Captain William B. Guyles
Captain William B. Guyles will long be remembered as a pioneer in the lake trade. A kindly heart and a helping hand were ever noticeable among his many sterling attributes, his generous nature constantly overflowing with the desire to render assistance to those about him, and many were the recipients of his freely given bounty. He was born October 21, 1815, in Ripley, Chautauqua Co., N. Y., son of Simeon and Hester Guyles, who were of Scotch origin, and died at his home at No. 181 Franklin avenue, Cleveland, Ohio, August 13, 1896. The Captain was twice married, his first wife being Miss Ruby Burnes, of Oswego, N. Y. They had no children, but during their long wedded life they adopted, reared and educated four girls, two of whom were nieces. The kindness which was poured out without stint to these adopted daughters is remembered most gratefully by those to whom it meant the greatest of blessings, and the tender interest of Captain Guyles in their welfare smoothed out the rough places in what otherwise might have been a dreary pathway. Mrs. Guyles died in 1885, and on May 23, 1893, the Captain was married at Northport, Mich., to Miss Esther E. Fenn, of Cleveland, who was born in Brecksville, Ohio, and survives him.
Captain Guyles went early on the lakes, having been employed during his boyhood as cook on a man-of-war. When he was thirteen years of age his parents removed to Erie, and there he attended school for three years, commencing his sailing career at the end of that period. When he was nineteen the vessel in which he was sailing went shore at Grand Haven late in the fall, and he was selected by her master to choose two other men who would remain on the beach with him during the winter to guard the boat. He made his selection and the captain with the remainder of the crew tramped away through the woods to civilization leaving the other three behind. The snow was mountain high and the weather intensely cold, but the men constructed a log hut and managed to make themselves fairly comfortable with the ship's stores, a large part of which they carried on shore. Among other merchandise in the cargo was a large quantity of whiskey and this fact coming in some manner to the knowledge of the Indians, who were numerous in the woods, the remainder of the winter was rendered exceedingly interesting. The Indians were determined to have the whiskey, but the white men well understood what the consequence would be and stoutly resisted their demand, managing to fight it out successfully and to save the vessel and cargo. For this heroism and bravery young Guyles was next year made mate and a year later master, thus becoming captain before he attained his majority. He sailed twenty years as commander and during all that time never had an accident that lost a life or any considerable amount of property.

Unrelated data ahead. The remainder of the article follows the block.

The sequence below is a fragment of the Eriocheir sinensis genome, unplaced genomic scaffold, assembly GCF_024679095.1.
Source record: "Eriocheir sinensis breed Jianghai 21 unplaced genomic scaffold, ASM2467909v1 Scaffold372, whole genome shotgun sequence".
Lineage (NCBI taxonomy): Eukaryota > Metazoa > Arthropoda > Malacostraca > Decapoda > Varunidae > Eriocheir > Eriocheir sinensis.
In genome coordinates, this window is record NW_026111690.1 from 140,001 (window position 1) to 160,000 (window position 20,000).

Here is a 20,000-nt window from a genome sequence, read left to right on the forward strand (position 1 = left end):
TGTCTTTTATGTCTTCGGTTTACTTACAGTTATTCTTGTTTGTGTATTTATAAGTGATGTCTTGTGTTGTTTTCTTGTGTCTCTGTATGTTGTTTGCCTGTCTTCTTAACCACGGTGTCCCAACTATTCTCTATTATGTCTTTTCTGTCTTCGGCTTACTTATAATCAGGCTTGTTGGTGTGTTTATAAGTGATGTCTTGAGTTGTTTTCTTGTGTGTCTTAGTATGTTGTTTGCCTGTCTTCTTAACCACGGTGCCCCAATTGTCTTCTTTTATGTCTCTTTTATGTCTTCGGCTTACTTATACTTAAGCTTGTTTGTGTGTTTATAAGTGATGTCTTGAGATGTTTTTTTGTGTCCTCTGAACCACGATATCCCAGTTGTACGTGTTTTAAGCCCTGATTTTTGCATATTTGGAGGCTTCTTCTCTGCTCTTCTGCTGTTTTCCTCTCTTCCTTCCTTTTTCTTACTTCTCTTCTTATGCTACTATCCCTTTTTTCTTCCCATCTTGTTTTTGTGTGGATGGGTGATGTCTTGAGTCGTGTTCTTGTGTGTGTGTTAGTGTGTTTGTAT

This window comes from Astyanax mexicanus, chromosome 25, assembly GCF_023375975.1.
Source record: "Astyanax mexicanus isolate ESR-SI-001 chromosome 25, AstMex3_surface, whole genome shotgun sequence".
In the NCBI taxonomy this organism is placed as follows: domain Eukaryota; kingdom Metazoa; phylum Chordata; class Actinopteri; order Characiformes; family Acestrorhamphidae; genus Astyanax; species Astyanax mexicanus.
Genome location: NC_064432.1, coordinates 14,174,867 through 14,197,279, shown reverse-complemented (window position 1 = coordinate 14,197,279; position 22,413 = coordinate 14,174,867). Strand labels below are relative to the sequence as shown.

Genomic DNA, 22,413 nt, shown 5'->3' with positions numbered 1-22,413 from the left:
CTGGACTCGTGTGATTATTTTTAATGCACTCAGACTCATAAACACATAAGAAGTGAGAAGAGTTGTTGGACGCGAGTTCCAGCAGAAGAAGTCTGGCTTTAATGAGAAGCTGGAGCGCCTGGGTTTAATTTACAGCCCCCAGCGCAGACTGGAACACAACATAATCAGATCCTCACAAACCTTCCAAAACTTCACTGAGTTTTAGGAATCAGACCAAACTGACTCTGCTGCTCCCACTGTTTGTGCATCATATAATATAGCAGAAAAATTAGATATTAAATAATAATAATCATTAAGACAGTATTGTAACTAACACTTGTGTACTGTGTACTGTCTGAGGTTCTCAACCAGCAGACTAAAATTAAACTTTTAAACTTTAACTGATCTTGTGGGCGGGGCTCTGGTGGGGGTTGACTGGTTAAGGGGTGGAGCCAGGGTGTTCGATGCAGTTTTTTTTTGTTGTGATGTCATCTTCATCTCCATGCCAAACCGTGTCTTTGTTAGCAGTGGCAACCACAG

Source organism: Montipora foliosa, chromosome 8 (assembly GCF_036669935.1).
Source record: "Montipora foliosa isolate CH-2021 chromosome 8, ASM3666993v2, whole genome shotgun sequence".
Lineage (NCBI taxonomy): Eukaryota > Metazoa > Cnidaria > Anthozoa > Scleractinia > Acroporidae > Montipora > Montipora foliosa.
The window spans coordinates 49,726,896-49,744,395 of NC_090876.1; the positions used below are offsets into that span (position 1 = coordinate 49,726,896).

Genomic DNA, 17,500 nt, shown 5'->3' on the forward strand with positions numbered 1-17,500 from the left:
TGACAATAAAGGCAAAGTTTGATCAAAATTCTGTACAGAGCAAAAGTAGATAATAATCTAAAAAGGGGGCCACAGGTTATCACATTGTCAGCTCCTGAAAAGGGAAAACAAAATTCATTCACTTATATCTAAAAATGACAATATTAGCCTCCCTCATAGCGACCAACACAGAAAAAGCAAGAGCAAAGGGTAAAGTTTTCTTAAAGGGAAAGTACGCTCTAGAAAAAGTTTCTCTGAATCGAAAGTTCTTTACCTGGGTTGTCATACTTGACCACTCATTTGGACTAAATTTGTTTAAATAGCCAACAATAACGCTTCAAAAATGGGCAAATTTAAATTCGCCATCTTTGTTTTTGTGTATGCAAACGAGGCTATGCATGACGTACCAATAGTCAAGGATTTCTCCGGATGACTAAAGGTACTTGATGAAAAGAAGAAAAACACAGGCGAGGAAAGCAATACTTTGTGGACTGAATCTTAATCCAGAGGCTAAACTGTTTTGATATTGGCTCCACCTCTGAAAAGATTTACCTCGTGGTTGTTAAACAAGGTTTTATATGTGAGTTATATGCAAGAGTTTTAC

In 1842 Captain Guyles built a house on Abbey street, Cleveland, then Detroit street, where he lived until his removal to the dwelling on Franklin avenue, where his death occurred. He was an active member of St. John's Episcopal Church, and his straightforward, honest life won for him the respect of every one who knew him. He was a member of the financial committee of the Peoples Savings & Loan Association, and for twenty years after he retired from the lakes was in the employ of the Commercial Mutual Merchants Insurance Company, as inspector and surveyor. Captain Guyles was given the credit of being, in 1870, the pioneer advocate of the construction of the Cleveland breakwater. He was interested in the Bethel and gave much assistance to its enterprises.
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This version of Volume II is based, with permission, on the work of the great volunteers at the Marine Captains Biographies site. To them goes the credit for reorganizing the content into some coherent order. The biographies in the original volume are in essentially random order.
Some of the transcription work was also done by Brendon Baillod, who maintains an excellent guide to Great Lakes Shipwreck Research.